GATES — Thieves are targeting the elderly at an alarming rate with scams to rob them of their savings or their identities, and caregivers and family members need to make them aware of the problem so that they can protect themselves, according to a local expert.
“We are seeing senior citizens ripped off at an unbelievable pace,” said Jim Lynd, a retired bank executive who has spent the last five years with Lifespan educating the elderly population about this pattern of thefts. Lynd, coordinator of Lifespan’s Senior Consumer Network, spoke to employees at the diocesan Pastoral Center Feb. 18.
Although there are many different types of scams, most of them target people who are older than 55, Lynd noted, because of the perceived wealth of that population.
Common scams run the gamut from identity theft using stolen personal information to telephone solicitations, lottery claims, contractors who ask for payment before completing a job and unclaimed funds recovery, according to Lynd.
Information on the Consumer Sentinel Web site — a complaint database established by the Federal Trade Commission — states that more than 800,000 identify-theft claims were filed between January and December 2007. Those who filed complaints reported losses totaling $1.2 billion, according to www.ftc.gov/sentinel/reports/sentinel-annual-reports/sentinel-cy2007.pdf.
Lynd highlighted several recent scams in which callers posed as grandchildren who claimed they had been in accidents and needed money wired to them, or claims that senior citizens have won a Canadian lottery and they must wire a collection fee to receive their prize. He added that claims from other countries that a person has died with no heir and wants to give the person reading an e-mail or letter the inheritance are always fraudulent.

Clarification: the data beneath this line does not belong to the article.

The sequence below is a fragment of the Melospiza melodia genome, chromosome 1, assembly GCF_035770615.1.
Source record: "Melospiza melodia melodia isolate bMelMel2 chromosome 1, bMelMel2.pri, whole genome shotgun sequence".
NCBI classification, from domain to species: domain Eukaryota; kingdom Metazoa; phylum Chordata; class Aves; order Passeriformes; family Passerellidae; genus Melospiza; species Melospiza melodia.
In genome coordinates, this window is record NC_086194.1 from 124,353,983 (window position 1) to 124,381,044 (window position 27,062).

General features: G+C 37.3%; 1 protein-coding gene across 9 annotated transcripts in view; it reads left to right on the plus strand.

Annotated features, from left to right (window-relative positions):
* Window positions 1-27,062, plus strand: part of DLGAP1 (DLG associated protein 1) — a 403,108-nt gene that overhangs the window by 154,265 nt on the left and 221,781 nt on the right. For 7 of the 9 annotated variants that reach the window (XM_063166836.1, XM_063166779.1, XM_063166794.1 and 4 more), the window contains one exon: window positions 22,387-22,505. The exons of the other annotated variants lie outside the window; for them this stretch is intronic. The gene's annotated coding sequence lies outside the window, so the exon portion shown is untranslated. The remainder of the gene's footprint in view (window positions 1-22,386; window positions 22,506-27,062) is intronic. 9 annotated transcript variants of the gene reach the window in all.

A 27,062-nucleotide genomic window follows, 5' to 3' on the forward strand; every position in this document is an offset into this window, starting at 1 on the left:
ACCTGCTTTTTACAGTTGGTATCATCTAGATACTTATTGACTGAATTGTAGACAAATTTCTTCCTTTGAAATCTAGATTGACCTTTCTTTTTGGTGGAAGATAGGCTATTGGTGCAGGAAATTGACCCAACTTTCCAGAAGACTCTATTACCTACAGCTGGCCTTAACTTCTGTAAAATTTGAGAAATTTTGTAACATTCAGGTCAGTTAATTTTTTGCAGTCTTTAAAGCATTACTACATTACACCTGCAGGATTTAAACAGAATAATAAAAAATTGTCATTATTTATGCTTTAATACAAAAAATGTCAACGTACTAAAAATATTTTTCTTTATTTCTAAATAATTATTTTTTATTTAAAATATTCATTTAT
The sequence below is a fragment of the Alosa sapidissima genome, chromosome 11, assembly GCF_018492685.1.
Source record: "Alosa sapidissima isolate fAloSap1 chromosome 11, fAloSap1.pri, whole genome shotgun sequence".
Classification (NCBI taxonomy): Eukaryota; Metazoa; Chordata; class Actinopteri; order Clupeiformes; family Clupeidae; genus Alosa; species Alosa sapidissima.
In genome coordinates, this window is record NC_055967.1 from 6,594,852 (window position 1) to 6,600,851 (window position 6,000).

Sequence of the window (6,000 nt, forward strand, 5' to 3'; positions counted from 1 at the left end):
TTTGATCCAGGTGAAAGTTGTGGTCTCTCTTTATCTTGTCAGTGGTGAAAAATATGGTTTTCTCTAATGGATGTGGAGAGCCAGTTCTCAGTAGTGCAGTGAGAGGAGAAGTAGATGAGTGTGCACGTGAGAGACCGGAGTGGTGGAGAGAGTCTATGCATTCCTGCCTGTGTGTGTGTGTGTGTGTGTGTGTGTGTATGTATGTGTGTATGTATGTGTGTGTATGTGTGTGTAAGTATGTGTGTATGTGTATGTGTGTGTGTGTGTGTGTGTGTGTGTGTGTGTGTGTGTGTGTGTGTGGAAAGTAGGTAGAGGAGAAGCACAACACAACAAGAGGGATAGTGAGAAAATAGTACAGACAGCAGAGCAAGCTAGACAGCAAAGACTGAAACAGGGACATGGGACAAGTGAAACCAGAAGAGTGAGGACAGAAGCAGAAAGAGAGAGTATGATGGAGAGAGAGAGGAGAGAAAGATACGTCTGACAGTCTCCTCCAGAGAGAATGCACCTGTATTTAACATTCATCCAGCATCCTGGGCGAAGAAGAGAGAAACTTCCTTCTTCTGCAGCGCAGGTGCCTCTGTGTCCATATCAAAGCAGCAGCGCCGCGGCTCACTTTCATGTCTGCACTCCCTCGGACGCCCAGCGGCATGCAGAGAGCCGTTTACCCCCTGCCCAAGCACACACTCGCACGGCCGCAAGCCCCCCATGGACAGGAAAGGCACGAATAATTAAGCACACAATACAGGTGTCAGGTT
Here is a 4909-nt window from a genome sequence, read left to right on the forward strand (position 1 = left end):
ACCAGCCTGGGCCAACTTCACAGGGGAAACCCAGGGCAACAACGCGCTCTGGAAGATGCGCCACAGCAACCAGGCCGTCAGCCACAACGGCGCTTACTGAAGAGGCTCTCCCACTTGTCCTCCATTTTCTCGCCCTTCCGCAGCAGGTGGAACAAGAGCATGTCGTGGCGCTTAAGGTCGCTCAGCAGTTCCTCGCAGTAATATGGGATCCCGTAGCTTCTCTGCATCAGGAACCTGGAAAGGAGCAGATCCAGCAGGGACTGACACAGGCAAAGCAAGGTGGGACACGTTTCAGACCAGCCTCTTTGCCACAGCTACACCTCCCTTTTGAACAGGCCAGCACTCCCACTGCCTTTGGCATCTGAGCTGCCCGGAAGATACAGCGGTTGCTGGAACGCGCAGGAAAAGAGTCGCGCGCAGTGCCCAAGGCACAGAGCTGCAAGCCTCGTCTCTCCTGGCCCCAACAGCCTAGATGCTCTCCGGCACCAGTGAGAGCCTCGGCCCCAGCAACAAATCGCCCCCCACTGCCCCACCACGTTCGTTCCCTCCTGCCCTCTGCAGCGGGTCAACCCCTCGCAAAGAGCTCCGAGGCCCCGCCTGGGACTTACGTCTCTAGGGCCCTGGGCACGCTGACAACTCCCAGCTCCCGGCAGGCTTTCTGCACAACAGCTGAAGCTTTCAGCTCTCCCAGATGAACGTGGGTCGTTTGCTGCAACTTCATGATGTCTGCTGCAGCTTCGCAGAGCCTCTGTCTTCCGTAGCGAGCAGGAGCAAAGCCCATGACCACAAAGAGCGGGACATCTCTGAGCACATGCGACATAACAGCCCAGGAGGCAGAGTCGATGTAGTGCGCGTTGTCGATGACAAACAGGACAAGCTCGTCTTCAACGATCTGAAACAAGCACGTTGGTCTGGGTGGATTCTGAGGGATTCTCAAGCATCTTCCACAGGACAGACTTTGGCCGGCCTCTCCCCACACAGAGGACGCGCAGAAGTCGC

“People feel entitled,” he added. “They think their ship has come in.”
He recommended that relatives or friends make the elderly aware that these types of “great deals” exist only to steal their money or identities. Often, relating these stories also can help a senior feel more comfortable talking about a situation in which he or she has been victimized, Lynd added.
“You really have to be careful,” Lynd remarked. “You have to look out for seniors because often they are embarrassed and won’t tell you. Bring stories to them. Tell them to be aware.”
One of the most important ways to protect oneself is to guard one’s Social Security number and Medicare cards, which seniors often tend to carry with them, Lynd added. He also recounted the “courthouse con” first discovered in Monroe County in which the scam artist pretends to be calling on behalf about the victim’s “failure” to show up for jury duty. The victim replies that he or she never received a notice and the caller then asks for the person’s Social Security number to resolve the problem.
“Get your Social Security number out of your wallet or purse … (because) if they get it, they can recreate you like that,” Lynd said, snapping his fingers to indicate the speed of identity theft.
EDITOR’S NOTE: For more information on protecting the elderly or to receive a copy of the pamphlet “If It Sounds Too Good To Be True, It Probably Is,” call Lifespan at 585-244-8400. For questions about a specific company, contact the Better Business Bureau at 1-800-828-5000.